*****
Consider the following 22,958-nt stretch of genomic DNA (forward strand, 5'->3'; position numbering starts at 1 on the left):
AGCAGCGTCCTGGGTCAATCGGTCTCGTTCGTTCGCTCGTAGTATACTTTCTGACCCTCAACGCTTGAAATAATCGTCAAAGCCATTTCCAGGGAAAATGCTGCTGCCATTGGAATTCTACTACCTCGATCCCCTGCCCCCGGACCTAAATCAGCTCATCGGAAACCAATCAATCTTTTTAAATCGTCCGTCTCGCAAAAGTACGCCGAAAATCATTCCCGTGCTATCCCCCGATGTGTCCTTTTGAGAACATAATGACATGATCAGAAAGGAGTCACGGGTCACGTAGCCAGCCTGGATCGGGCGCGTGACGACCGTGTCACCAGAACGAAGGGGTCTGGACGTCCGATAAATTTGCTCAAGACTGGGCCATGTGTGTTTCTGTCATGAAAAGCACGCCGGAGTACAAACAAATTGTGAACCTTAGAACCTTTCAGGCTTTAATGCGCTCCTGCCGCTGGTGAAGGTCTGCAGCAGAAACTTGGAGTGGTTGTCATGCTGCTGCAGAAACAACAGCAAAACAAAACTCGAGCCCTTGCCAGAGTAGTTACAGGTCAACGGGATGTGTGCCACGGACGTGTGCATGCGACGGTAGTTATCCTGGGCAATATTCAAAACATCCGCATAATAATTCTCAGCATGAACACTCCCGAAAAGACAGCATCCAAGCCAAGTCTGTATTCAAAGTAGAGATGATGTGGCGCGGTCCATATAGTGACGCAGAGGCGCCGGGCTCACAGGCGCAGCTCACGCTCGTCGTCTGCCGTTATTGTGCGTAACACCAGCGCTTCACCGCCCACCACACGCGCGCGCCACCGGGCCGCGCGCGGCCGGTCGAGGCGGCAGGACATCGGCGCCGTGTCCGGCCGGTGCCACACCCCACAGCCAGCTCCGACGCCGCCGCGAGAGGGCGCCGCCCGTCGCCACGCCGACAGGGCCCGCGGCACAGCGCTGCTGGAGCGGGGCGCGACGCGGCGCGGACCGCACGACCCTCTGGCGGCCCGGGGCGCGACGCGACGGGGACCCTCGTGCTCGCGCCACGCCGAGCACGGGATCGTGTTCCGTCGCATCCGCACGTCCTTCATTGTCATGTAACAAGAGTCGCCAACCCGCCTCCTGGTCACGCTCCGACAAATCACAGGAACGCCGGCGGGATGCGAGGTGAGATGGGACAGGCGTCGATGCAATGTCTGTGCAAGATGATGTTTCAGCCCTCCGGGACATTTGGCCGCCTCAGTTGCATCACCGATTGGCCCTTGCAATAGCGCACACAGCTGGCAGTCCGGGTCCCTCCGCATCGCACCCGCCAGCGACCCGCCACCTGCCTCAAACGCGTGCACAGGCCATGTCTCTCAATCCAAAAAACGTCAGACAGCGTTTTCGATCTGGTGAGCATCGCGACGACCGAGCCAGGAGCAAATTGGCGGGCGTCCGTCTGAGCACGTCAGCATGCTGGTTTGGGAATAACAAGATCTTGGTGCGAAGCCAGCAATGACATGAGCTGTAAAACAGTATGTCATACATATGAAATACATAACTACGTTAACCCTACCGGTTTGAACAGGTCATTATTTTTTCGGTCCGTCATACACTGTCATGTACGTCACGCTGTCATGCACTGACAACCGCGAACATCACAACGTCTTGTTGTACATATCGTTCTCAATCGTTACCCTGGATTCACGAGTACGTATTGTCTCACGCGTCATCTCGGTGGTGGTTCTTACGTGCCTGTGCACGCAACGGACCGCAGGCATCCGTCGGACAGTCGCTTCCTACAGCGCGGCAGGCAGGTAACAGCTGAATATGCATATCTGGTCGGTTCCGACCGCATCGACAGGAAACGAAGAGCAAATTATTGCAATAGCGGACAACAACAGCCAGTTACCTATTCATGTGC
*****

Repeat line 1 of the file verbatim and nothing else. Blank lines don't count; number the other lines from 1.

Consider the following 22,958-nt stretch of genomic DNA (forward strand, 5'->3'; position numbering starts at 1 on the left):